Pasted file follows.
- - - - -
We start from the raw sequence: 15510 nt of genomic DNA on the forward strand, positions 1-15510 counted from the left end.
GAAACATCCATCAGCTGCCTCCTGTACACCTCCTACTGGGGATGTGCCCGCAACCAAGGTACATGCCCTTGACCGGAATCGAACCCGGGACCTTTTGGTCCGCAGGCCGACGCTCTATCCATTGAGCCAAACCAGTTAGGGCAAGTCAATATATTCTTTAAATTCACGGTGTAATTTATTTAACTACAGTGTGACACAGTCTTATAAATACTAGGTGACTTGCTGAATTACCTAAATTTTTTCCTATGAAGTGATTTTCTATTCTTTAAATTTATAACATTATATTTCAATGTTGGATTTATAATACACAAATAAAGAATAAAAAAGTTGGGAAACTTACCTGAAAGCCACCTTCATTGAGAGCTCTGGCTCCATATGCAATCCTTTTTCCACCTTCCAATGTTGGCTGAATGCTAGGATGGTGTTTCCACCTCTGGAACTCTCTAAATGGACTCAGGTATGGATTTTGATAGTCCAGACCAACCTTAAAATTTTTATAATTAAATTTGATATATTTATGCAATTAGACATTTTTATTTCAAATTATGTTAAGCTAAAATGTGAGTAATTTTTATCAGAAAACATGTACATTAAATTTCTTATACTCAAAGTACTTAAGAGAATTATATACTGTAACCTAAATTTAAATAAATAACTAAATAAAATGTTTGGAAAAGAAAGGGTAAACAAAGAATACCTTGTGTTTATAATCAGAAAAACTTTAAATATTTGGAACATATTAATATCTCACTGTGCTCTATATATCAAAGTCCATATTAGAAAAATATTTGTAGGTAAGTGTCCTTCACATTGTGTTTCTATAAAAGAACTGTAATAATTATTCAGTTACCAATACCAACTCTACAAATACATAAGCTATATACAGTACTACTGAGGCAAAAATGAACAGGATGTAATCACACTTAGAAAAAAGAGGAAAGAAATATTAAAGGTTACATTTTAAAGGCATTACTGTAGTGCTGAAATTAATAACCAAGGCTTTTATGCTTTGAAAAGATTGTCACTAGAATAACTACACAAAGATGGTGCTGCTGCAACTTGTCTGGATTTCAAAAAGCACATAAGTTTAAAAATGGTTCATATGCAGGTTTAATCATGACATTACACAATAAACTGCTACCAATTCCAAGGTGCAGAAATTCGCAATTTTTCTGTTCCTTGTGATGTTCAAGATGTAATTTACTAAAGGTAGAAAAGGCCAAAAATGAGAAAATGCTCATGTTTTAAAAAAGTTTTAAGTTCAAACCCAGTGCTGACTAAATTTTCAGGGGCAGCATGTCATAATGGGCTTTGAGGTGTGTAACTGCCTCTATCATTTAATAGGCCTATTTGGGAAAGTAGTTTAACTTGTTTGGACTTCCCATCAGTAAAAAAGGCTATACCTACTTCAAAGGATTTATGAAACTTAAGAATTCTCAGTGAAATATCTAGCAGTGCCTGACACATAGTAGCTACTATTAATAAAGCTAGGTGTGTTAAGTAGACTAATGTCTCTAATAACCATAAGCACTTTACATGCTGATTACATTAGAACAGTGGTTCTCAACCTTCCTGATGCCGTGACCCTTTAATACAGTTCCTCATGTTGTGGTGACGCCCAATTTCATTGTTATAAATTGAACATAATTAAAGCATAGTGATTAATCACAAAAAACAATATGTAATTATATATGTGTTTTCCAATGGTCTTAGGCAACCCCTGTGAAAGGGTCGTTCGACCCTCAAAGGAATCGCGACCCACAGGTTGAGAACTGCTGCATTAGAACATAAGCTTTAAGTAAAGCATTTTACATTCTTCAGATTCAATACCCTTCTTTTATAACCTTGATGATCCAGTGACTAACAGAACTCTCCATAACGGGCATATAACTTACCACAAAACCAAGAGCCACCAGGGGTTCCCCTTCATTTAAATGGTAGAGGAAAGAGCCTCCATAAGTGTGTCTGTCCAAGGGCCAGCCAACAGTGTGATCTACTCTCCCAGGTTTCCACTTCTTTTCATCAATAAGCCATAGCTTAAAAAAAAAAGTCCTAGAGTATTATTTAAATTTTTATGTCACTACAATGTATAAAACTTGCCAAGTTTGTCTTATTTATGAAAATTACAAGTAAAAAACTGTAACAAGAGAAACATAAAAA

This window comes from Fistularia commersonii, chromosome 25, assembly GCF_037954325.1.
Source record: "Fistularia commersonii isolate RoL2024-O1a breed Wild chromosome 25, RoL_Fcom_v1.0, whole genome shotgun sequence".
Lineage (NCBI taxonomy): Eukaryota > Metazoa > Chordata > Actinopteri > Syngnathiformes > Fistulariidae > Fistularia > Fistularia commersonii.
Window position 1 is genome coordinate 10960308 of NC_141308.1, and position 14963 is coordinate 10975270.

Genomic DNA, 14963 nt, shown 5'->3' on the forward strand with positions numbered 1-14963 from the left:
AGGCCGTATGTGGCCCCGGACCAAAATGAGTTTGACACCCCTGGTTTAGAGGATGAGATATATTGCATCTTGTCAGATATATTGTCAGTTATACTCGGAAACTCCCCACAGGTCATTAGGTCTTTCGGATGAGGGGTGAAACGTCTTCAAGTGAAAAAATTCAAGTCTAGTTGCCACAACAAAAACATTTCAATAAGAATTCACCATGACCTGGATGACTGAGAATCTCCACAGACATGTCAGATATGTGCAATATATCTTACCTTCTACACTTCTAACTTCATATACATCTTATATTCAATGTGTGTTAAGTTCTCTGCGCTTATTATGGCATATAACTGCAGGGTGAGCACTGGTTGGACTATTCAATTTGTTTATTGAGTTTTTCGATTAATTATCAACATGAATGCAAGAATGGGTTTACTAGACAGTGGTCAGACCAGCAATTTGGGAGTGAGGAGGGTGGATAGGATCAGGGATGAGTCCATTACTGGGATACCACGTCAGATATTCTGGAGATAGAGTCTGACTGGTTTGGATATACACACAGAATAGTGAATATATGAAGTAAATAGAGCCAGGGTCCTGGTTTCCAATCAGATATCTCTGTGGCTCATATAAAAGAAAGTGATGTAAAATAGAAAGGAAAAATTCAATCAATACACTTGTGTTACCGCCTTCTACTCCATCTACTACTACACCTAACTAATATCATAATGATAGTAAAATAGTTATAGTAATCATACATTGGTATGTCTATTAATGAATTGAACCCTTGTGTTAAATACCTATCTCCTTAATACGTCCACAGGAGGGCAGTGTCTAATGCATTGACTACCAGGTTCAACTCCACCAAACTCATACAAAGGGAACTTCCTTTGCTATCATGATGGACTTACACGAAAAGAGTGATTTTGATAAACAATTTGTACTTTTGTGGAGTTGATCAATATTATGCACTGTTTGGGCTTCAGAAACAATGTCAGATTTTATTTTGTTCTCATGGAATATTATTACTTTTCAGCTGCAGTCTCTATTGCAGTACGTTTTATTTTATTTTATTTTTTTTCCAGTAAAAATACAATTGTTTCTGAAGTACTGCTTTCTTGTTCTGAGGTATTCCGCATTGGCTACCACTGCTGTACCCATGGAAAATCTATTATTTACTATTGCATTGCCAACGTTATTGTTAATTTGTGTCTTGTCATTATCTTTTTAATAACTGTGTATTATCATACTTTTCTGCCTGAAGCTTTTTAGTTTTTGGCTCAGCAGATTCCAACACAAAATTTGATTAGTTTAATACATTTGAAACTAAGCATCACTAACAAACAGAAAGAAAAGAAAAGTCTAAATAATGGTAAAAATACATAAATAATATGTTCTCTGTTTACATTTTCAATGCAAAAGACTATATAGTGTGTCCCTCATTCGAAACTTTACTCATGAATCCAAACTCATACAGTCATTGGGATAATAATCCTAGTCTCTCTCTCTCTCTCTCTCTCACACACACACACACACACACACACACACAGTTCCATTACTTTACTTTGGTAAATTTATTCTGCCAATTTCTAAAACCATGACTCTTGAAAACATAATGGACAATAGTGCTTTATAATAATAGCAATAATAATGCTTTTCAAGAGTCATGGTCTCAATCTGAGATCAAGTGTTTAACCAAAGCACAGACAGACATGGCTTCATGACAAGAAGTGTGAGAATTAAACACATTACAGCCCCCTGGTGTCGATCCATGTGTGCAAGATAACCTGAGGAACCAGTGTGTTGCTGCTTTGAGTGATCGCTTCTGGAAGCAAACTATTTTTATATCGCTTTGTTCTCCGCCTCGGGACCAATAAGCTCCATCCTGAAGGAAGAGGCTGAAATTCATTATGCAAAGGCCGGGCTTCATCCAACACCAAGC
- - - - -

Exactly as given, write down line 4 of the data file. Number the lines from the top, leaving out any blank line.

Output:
Source record: "Fistularia commersonii isolate RoL2024-O1a breed Wild chromosome 25, RoL_Fcom_v1.0, whole genome shotgun sequence".